What is a Cold? What is Flu?

what is cold

Colds and flu are both illnesses caused by viruses. Through laboratory research, scientists have found three different viruses that can cause flu, but over 200 different viruses that can cause a cold - sometimes referred to as a "common cold". Colds and flu can affect all ages, from babies to the elderly.

How to tell the difference between cold and flu

Without the help of scientific laboratory tests, it can sometimes be very difficult to tell which is which. This is because, although their symptoms do have some differences, there are a lot of similarities too. So let's take a look at them:

Cold symptoms

Flu symptoms

Runny nose - with clear mucus at first then thicker, green mucus as the cold progresses

Fever - that may come on suddenly - body temperature can go up to 37.8-40⁰C (100-104⁰F)

Blocked nose



Cough - a dry, chesty cough


Extreme tiredness or exhaustion. Sufferers may feel the need to lie down and rest

Sore throat

Runny nose, sneezing

Fever, tiredness, muscles aches

A headache

A headache



One other key difference is the impact of seasonality. While Flu tends to be seasonal - during the winter months, Colds can be experienced throughout the year. The reason for this is that flu viruses need different conditions to survive and multiply compared with cold viruses. Also, Flu viruses seem to survive longer in dry, cold, winter air.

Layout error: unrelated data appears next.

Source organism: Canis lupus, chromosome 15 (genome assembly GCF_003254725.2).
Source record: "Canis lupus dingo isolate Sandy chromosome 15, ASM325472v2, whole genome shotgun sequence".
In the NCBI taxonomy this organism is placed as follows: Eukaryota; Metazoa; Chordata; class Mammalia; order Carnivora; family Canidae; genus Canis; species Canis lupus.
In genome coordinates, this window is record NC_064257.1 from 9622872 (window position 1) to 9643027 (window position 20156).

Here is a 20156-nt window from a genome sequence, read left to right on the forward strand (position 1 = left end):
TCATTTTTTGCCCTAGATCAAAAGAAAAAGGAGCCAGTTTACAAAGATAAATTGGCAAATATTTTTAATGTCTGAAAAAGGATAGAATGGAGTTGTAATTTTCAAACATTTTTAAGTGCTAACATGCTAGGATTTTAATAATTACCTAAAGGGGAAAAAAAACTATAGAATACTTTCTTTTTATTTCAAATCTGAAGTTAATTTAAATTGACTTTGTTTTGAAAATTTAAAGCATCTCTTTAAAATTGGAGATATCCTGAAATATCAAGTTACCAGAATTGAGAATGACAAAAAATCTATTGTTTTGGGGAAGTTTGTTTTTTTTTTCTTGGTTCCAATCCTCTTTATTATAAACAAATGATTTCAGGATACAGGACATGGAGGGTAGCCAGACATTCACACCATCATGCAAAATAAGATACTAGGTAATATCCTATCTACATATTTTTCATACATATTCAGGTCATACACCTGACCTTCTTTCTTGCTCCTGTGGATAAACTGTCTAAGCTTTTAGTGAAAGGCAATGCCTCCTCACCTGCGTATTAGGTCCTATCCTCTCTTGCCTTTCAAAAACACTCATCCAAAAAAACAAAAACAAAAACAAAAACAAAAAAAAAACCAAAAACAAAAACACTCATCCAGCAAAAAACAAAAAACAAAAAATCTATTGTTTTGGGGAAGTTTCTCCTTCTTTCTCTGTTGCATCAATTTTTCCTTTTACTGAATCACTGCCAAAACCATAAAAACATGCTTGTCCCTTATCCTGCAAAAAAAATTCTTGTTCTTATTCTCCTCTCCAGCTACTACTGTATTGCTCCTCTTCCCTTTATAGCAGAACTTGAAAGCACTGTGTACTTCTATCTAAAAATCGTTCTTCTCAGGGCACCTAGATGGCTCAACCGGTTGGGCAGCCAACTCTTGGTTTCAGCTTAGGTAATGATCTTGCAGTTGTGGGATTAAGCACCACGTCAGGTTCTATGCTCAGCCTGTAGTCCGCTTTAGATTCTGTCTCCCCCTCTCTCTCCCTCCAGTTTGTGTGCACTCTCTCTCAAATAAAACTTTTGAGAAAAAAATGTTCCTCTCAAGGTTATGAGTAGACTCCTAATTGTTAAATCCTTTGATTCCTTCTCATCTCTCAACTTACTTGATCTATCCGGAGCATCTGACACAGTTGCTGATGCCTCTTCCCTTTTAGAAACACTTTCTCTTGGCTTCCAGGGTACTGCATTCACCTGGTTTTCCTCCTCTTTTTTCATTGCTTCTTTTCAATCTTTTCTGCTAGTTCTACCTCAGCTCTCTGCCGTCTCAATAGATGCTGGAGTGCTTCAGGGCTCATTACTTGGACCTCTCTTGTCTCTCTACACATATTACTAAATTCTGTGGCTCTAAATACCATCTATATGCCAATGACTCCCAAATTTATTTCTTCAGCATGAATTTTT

Why is it important to know whether it is a cold or the flu?

Since you may not get all the symptoms at the same time, and also because you can suffer the symptoms to different degrees, telling the colds and flu apart can become even more challenging. For example, colds may be called "mild" or "heavy" colds and a heavy cold may feel more like flu. In children and the elderly it is important to recognise the flu as these people are at more at risk of complications compared to the rest of the population.

How to treat colds and flu in children between 3 months (and weighing over 5kg) and 12 years?


  • Hydrate, eat healthily: If your child does fall ill with a cold or the flu, it's important to keep them hydrated by giving them plenty of cool water to drink. Even if your child isn't thirsty, try to get them to drink little and often to keep their fluid levels up. Your child might lose their appetite, they should still eat small portions of low-fat, high fibre ingredients such as fruits and vegetables.
  • Check clothing: Dress your child appropriately for their surroundings. It’s important they are not underdressed or overdressed when suffering a fever.
  • Consult doctor